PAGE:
Hello, I'm Mark Pearson.
Much of the world's attention in recent days has been drawn to the victims of the tsunami that struck parts of Asia and Africa. As part of the relief effort, the world's richest nations are thinking about freezing debt repayment for nations like Indonesia, Thailand, and Sri Lanka. The total debt burden for those three countries stands at some $300 billion. Freezing all or part of that debt would allow the stricken nations to channel scarce resources to relief efforts.
On the home front, the big economic news this week was the uneven job market. *The government announced Friday that U.S. employers added 2.2 million jobs to their payrolls in 2004 ... the best showing in five years. *But at the same time, the number of people signing up for jobless benefits last week jumped to its highest level since late September. *The unemployment rate remains at 5.4 percent.
Inside the Washington beltway, the buzz this week was about confirmation hearings. The first of President Bush's second-term nominees went before Congress to make their case ... and among them was USDA Secretary-designate Mike Johanns.
A Senate Agriculture Committee majority on Thursday approved the nomination of Nebraska Governor Mike Johanns as U.S. Secretary of Agriculture. He will succeed Ann Veneman as the nation's 28th secretary of agriculture, and is the first of President Bush's second-term nominees to clear a Senate committee.
While his approval was swift, Democratic Senators had tough questions for Johanns regarding mad cow disease.
Democratic Senator Kent Conrad: "It's my understanding that USDA has relied on regulations Canada has in place, but if they are being violated then we're counting on something that's not happening. That raises concern and we need to address it."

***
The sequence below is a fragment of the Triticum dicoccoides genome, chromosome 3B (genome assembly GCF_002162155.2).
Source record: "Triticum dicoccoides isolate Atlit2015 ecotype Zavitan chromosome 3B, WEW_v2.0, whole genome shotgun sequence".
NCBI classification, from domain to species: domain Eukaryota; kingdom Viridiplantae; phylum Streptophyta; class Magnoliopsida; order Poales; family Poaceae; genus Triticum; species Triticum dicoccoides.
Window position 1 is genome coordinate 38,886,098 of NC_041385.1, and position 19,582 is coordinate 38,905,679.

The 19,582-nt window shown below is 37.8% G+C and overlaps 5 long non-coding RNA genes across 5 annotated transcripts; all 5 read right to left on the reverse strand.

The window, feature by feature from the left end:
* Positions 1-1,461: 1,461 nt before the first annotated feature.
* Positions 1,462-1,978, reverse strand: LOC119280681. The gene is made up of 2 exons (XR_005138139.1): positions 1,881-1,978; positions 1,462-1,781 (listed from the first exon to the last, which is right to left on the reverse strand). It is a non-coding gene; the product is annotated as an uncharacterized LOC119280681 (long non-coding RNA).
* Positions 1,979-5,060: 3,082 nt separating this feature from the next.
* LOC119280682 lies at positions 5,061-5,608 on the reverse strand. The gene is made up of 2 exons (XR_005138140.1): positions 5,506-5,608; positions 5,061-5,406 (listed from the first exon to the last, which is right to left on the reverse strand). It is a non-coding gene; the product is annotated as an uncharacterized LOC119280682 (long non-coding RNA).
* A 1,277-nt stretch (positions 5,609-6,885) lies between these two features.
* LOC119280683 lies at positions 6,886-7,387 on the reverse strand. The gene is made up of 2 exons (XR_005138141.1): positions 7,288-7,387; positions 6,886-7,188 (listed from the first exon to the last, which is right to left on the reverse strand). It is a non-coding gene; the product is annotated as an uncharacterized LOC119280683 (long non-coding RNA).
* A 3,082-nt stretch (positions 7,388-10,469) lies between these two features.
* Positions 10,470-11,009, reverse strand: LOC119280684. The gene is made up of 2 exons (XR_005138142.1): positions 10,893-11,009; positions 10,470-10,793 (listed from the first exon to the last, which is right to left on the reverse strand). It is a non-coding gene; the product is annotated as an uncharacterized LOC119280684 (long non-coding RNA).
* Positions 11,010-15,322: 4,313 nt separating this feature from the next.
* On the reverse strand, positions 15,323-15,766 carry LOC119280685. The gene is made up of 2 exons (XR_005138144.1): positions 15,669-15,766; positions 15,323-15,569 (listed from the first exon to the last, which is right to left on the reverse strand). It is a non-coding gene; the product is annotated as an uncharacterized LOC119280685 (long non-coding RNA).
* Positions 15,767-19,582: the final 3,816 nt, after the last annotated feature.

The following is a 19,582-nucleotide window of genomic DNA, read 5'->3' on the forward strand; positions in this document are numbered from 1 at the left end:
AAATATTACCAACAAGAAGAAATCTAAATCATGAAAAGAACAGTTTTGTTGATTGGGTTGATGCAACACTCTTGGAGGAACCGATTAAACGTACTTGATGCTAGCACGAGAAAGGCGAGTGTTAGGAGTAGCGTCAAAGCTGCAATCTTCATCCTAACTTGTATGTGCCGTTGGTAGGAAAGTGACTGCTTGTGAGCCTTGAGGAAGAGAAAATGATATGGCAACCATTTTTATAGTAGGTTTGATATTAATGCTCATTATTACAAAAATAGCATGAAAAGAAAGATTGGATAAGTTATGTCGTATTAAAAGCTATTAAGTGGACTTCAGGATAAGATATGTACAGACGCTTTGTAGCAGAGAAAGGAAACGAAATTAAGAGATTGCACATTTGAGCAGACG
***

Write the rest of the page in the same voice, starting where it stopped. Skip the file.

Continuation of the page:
They specifically grilled him about the Bush administration's decision last week to re-open borders to Canadian cattle, just one day before the country discovered its second case of mad cow disease in Alberta. Shipments of Canadian cattle were halted in May 2003 after the discovery of the first case.
Senate Agriculture ranking member Tom Harkin, a Democrat from Iowa, said Johanns may need to revise the rule published in the Federal Register Tuesday that would re-open the U.S. border to Canadian live cattle and more Canadian beef. He pointed out that his staff's analysis indicates the rule is not as strict on Canadian firms as it is on American packers to remove from the meat supply parts of animals that could spread mad cow disease to humans.
Republican Senator Pat Roberts of Kansas expressed his concerns about persuading other countries, Japan in particular, to re-open their borders to U.S. beef.
Republican Senator Pat Roberts: "There's no reason why we cannot open up this market. Animals 30 months or younger just aren't part of this problem."
Mike Johanns, USDA Secretary Nominee:"I want to emphasize that I'm going to put a tremendous emphasis on trade issues, making sure trade is fair and open to products our farmers and ranchers produce in this country."
The approval of Johanns' nomination on Thursday virtually guarantees that the full Senate will confirm him as the new Secretary of Agriculture. He will resign as governor of Nebraska upon confirmation.